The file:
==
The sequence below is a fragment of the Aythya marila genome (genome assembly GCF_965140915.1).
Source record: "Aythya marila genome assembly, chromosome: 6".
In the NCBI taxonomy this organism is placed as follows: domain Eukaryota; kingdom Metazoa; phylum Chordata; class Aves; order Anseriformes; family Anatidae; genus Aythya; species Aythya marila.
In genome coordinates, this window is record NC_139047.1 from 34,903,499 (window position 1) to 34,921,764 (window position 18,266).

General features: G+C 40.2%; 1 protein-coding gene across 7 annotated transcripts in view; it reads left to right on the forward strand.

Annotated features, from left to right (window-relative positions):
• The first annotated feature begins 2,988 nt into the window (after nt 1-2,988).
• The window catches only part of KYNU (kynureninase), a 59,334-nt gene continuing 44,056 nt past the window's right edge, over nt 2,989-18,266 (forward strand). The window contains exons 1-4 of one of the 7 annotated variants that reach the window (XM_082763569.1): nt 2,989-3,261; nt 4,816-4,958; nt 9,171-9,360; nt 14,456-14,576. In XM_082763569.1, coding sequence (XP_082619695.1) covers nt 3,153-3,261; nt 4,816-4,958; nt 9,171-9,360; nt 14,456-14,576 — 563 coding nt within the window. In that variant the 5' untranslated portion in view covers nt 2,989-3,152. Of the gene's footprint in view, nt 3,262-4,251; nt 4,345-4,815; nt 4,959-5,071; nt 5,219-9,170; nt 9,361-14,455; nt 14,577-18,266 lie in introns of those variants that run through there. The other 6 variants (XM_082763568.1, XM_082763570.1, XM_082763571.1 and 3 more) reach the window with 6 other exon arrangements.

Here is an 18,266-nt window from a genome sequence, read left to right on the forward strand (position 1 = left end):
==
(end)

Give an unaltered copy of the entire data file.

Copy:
The sequence below is a fragment of the Aythya marila genome (genome assembly GCF_965140915.1).
Source record: "Aythya marila genome assembly, chromosome: 6".
In the NCBI taxonomy this organism is placed as follows: domain Eukaryota; kingdom Metazoa; phylum Chordata; class Aves; order Anseriformes; family Anatidae; genus Aythya; species Aythya marila.
In genome coordinates, this window is record NC_139047.1 from 34,903,499 (window position 1) to 34,921,764 (window position 18,266).

General features: G+C 40.2%; 1 protein-coding gene across 7 annotated transcripts in view; it reads left to right on the forward strand.

Annotated features, from left to right (window-relative positions):
• The first annotated feature begins 2,988 nt into the window (after nt 1-2,988).
• The window catches only part of KYNU (kynureninase), a 59,334-nt gene continuing 44,056 nt past the window's right edge, over nt 2,989-18,266 (forward strand). The window contains exons 1-4 of one of the 7 annotated variants that reach the window (XM_082763569.1): nt 2,989-3,261; nt 4,816-4,958; nt 9,171-9,360; nt 14,456-14,576. In XM_082763569.1, coding sequence (XP_082619695.1) covers nt 3,153-3,261; nt 4,816-4,958; nt 9,171-9,360; nt 14,456-14,576 — 563 coding nt within the window. In that variant the 5' untranslated portion in view covers nt 2,989-3,152. Of the gene's footprint in view, nt 3,262-4,251; nt 4,345-4,815; nt 4,959-5,071; nt 5,219-9,170; nt 9,361-14,455; nt 14,577-18,266 lie in introns of those variants that run through there. The other 6 variants (XM_082763568.1, XM_082763570.1, XM_082763571.1 and 3 more) reach the window with 6 other exon arrangements.

Here is an 18,266-nt window from a genome sequence, read left to right on the forward strand (position 1 = left end):